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The Tibet Autonomous Region
Posted: March-19-2009Adjust font size:

Photo by Decroupet Joseph, Belgium
Overlooking the Potala Palace from Lhasa TV tower


Locked in by towering mountains, the Tibet Autonomous Region, on the southwestern border of China, lies in the main part of the Qinghai-Tibetan Plateau, which is the highest in the world. Set up as an autonomous region in 1965, it is situated 78'24"-99'06" east longitude and 26'52"-36'32" north latitude with an area of more than 1.2 million square kilometers, taking up 1/8 of the country's total area and ranking the 2nd in China, only next to Xinjiang. Tibet neighbors Qinhai and Xinjiang in the north, Yunnan in the southeast, and Kashmir, India, Nepal, Sikkim, Bhutan and Burma in the west and south.

Area: 122,00 sq km


Tibetan winters, as might be supposed, are fiercely cold. But for half the year, strong sunlight warms the thin air, making most days in Lhasa comfortably mild and, owing to protective mountains, relatively windless. Summer temperatures hover above 30'C (high-80s F) and only to drop to a searing -23'C (-10'F) in midwinter. The best time to visit is from late spring to early fall.

Provincial Capital: Lhasa

Administrative Division and Population:

It is divided into 1 prefecture-level city, 6 districts, 1 county-level city and 76 counties, with a population of 2.62 million as of 2000. Populated principally by the Tibetan people, Tibet also has the Han, Menba, Luoba, and Hui ethnic groups.


Zanba, mutton and beef are the staple food of Tibetans. Tea with butter or milk, sour milk and cheese are the favorites of all Tibetans. Other special food includes Qingke barley wine, roasted highland barley flour, and snow-lotus, etc.


Tibetans like singing and dancing. Another local art is Tibetan Opera.

Photo by Sloot Robert Luitjen Christiaan, Netherlands
Eternal Buddhist scriptures

Brief Introduction:

Tibet Autonomous Region, Zang for short, is located on southwest China border areas, with Lhasa as the provincial capital. The Tibetans first settled along the middle reaches of the Yarlung Zangbo River in Tibet. At the beginning of the 7th century, King Songzan Gambo established the slavery kingdom known as "Bo", which was called "Tubo" in Chinese historical documents. After the Tubo regime was established, the Tibetans increased their political, economic and cultural exchanges with the Han and other ethnic groups in China. In 641, King Songzan Gambo married Princess Wencheng of the Tang Dynasty (618-907). From the 10th to 12th century, Tibet fell apart into several independent regimes. The Yuan Dynasty (1279-1368) founded by the Mongols in the 13th century brought the divided Tibet under the unified rule of the central government.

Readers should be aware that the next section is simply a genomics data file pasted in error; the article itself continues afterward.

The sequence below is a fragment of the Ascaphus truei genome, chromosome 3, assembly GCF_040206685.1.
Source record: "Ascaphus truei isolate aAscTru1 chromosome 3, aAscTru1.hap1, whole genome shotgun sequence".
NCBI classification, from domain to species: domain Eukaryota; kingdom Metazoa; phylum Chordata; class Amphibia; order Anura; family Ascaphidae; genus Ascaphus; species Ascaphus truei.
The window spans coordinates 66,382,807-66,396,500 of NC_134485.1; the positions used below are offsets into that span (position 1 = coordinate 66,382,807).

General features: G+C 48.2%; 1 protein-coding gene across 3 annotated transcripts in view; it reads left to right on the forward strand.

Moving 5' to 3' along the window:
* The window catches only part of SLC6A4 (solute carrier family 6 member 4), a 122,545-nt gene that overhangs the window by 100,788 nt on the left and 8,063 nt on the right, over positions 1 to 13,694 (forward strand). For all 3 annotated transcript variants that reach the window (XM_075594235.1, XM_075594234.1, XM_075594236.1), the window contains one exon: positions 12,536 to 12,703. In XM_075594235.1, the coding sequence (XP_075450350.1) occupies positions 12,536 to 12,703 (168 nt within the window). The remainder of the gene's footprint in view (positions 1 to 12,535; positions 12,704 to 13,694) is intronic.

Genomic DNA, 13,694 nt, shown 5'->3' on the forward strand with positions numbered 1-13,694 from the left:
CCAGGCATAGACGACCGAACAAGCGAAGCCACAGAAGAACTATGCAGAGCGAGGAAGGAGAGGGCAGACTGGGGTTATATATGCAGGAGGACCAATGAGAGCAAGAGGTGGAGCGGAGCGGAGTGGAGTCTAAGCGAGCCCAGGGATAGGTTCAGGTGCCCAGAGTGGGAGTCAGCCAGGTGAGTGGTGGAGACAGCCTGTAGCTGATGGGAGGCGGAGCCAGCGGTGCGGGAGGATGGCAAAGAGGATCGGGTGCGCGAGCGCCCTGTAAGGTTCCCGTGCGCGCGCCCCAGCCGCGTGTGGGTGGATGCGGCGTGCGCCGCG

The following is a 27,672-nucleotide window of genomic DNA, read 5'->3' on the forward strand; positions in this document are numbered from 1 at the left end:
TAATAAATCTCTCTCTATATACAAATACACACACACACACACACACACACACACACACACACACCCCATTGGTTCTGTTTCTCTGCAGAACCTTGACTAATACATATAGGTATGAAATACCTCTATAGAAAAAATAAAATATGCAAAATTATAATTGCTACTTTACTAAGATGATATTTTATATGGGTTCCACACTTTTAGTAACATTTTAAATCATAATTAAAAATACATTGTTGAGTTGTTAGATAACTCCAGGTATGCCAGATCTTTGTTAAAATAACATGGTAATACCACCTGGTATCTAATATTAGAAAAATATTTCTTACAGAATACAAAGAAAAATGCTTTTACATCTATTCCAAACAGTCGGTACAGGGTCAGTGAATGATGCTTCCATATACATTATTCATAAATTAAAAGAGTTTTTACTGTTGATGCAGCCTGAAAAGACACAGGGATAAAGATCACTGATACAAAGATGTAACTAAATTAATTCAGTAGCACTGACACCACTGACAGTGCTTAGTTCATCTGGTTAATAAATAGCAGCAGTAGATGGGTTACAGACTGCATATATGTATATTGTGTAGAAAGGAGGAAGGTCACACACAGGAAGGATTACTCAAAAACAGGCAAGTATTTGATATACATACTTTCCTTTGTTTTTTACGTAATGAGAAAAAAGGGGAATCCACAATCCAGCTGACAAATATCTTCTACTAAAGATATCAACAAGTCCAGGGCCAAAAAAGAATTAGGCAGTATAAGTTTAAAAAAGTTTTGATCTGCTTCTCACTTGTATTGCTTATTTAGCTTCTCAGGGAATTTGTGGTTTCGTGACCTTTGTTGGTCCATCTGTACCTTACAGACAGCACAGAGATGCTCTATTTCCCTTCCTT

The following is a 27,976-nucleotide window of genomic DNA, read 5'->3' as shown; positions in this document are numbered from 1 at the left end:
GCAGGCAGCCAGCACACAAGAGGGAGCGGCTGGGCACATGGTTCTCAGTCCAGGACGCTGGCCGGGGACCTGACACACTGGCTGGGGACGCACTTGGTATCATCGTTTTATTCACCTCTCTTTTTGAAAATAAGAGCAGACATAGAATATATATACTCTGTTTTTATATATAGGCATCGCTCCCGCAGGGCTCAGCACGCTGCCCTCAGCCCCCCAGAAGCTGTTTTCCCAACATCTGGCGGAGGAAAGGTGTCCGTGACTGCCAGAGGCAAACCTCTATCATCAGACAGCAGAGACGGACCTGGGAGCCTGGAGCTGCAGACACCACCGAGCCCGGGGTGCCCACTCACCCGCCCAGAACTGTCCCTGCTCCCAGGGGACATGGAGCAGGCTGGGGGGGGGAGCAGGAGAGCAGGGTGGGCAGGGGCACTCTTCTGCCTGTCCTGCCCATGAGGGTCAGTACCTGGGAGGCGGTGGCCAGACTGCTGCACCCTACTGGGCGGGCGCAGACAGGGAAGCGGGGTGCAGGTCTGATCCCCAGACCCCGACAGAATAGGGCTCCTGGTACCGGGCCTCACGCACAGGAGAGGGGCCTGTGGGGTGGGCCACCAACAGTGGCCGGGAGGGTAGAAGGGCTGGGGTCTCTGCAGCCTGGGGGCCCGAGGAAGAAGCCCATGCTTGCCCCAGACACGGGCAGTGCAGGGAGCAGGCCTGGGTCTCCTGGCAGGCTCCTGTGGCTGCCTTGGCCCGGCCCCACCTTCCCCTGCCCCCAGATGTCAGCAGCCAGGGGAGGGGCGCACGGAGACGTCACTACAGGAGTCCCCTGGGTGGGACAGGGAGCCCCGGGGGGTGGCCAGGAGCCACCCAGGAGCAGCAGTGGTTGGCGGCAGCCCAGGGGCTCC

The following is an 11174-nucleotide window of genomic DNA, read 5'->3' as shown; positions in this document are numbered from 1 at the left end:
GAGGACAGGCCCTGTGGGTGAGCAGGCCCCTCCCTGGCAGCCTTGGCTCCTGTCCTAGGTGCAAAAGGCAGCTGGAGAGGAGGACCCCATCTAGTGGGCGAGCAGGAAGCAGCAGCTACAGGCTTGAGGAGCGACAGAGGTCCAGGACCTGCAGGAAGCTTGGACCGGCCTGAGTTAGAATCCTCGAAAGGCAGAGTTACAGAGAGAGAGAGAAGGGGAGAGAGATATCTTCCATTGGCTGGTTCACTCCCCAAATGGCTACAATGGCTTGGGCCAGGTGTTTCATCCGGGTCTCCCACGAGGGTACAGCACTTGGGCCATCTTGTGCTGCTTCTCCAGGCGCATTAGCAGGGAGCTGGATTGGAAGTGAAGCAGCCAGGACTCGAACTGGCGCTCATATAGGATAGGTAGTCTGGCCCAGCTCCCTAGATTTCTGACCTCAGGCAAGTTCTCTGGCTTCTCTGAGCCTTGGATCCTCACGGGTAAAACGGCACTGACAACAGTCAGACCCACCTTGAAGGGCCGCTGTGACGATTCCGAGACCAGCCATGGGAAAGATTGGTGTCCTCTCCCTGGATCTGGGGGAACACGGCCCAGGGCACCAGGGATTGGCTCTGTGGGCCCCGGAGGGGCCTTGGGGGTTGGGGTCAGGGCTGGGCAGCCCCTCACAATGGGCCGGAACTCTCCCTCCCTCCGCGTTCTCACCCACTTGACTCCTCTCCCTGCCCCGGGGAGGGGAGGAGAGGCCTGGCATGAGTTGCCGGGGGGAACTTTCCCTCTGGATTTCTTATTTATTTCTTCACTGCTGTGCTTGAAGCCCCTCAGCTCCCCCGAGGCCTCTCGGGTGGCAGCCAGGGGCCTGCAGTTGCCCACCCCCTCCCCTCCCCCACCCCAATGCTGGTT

Tibet has rich resources of hydraulic, geothermal, solar as well as wind energy, and abounds in forest resources in eastern gorge area. As one of China's five major pastoral areas, agriculture and livestock breeding are the backbone of its economy, whose outputs of green pear, goat and herbal medicine occupy important positions in China. The growing of the highland barley, peas, horse beans, jute and beet, etc are also of great importance. Its industries of handicraft, ore and agricultural machinery are developing fast.

Known as the "Roof of the World" at an average altitude of about 5,000 meters, Tibet has spectacular and fascinating snow-capped peaks, glaciers, high mountains, wide rivers, unique highland lakes, geothermal springs, vast pastoral areas, magnificent monasteries, brilliant religious arts and interesting ethnic customs. Main famous scenic spots and historic sites include the Potala Palace in Lhasa, the Drepung Monastery, the Sera Monastery, the Tashlunbu Monastery, the Yalong River in southern Tibet, and the Tombs of the Tibetan Kings, etc.

Qomolangma (Mount Everest) is a transliteration from Tibetan, meaning goddess of mountain. The 8,848-meter Qomolangma is the main peak of the Himalayas. Situated on the border between China and Nepal, it is the highest mountain in the world. This majestic peak has long attracted mountaineers, scientists, and ordinary tourists.

Tibetans are also good dancers and singers. Their dancing is beautiful with movements executed either with the arms and waist or with legs and feet, and the tap dance is the most typical Tibetan style. The Tibetan opera is one of the famous opera forms in China. Tibetans believe in Lamaism, which was introduced in the 13th century.

Source: China Daily/People's DailyEditor: Lydia
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